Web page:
On the southern end of Center Village in Lancaster, MA, this gorgeous late-Federal style home holds a stately presence built into and atop a sloping hill. The home was built for Elias Danforth (1788-1868) in 1832 and has been so little-altered in the nearly 200 years since. The house features amazing full-length side porches with bold columns, an early sign of the emerging Greek Revival style. The home sold a couple years ago for just over $600,000, which is a STEAL for the location and high-quality house and interior. Wow!
Situated on the iconic Town Green of Lancaster, MA, this gorgeous Colonial Revival school building elegantly fits into the surrounding context of stately civic buildings in the small town. The Center School, (now known as the Prescott Building), was designed by architect Herbert Dudley Hale of Boston, and built in 1904 for use as the Town of Lancaster’s first high school. The building committee formed to oversee proposals and funding of the school settled quickly on the desire to see it built in the Colonial Revival style to compliment the other Town Green buildings at the time, most importantly the Charles Bulfinch-designed church at the northern end (more on that tomorrow). The Center School had been used continuously as a public school until 2001, when it outlived its utility as a modern and codified school facility. The building stood vacant for a number of years until it was restored and re-utilized as town offices next to the town hall.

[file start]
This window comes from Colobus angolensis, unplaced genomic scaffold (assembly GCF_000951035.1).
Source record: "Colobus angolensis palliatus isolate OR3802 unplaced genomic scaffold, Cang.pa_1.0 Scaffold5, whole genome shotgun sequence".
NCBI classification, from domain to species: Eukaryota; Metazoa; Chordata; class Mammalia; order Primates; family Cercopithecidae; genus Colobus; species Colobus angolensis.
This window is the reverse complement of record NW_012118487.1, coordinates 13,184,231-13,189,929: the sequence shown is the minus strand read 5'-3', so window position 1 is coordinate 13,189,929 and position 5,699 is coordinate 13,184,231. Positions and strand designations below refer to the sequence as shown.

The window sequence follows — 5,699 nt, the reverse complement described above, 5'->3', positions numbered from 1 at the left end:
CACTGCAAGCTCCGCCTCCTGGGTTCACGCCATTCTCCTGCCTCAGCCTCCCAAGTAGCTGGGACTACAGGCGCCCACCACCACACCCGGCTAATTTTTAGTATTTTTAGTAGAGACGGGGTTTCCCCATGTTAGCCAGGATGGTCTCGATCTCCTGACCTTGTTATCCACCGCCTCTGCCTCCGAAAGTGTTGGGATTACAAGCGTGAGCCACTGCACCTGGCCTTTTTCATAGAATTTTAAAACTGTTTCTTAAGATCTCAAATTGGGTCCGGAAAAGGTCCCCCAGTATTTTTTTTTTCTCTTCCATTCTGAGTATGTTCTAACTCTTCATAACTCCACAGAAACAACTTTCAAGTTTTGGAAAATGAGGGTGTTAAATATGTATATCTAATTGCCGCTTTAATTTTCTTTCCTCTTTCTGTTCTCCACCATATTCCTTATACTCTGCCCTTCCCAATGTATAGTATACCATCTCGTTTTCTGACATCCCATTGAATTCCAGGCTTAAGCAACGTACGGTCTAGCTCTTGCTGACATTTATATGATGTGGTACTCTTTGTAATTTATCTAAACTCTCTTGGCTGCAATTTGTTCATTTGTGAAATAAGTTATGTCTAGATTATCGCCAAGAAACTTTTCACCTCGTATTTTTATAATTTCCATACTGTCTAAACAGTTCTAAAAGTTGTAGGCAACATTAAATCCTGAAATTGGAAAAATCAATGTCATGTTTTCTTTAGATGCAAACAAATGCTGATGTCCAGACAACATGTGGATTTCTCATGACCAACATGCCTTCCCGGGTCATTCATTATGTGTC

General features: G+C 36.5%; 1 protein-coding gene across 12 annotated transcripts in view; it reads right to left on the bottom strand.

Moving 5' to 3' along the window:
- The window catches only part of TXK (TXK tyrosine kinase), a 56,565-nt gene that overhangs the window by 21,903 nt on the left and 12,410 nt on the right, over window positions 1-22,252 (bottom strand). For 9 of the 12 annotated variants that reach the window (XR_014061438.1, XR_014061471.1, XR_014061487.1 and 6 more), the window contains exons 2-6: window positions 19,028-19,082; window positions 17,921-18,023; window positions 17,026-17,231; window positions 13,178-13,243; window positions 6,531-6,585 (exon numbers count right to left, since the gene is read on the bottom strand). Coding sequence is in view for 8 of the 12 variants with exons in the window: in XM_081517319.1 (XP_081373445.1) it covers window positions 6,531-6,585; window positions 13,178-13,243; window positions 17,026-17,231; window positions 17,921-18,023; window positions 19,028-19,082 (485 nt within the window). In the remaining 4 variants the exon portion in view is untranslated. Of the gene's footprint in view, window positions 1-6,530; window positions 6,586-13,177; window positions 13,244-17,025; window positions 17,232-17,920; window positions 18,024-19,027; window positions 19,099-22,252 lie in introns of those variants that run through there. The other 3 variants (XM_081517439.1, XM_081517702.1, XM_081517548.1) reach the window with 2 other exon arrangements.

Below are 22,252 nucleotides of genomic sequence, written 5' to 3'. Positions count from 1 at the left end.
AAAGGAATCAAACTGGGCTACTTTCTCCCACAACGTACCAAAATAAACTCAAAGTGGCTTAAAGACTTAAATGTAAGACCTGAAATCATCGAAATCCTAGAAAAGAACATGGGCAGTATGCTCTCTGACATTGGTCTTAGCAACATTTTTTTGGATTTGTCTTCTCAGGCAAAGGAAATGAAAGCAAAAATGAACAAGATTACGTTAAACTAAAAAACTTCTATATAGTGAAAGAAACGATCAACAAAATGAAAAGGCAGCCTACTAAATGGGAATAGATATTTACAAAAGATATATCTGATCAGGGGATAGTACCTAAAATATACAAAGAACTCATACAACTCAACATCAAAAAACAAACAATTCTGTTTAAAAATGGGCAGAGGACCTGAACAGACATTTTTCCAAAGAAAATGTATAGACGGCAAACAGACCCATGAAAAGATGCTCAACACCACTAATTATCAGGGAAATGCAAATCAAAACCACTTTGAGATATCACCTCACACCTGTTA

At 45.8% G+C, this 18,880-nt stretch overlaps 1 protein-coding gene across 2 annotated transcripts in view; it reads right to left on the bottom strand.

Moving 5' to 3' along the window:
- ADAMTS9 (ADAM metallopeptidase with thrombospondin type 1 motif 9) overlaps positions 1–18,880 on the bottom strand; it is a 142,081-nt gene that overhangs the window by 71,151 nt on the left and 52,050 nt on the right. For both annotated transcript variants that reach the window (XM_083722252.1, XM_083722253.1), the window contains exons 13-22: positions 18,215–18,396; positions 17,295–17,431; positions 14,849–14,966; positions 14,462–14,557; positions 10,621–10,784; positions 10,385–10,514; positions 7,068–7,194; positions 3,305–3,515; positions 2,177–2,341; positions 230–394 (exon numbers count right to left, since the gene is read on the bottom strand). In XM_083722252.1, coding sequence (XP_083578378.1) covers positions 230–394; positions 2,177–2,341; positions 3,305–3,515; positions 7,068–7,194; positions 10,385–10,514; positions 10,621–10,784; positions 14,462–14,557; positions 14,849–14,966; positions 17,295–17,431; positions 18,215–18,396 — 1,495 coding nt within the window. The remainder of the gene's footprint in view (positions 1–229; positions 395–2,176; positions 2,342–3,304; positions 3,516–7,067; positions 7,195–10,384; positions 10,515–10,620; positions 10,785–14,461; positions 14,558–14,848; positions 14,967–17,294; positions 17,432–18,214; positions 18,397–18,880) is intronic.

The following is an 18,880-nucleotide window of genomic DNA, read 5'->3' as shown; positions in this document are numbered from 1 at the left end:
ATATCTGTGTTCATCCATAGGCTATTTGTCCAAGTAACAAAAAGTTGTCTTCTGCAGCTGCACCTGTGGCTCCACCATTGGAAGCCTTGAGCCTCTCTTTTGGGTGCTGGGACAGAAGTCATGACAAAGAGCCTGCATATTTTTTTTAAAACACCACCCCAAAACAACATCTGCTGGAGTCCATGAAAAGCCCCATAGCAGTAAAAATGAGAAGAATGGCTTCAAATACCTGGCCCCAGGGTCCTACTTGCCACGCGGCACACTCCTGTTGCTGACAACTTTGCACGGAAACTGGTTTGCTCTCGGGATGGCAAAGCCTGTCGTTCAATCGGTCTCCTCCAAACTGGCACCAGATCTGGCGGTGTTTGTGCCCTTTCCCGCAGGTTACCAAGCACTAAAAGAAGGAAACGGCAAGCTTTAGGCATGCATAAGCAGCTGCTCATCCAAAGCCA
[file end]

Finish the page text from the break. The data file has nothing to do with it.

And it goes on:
Do you like McDonalds french fries? If you do, you can thank Luther Burbank, who was born in this house!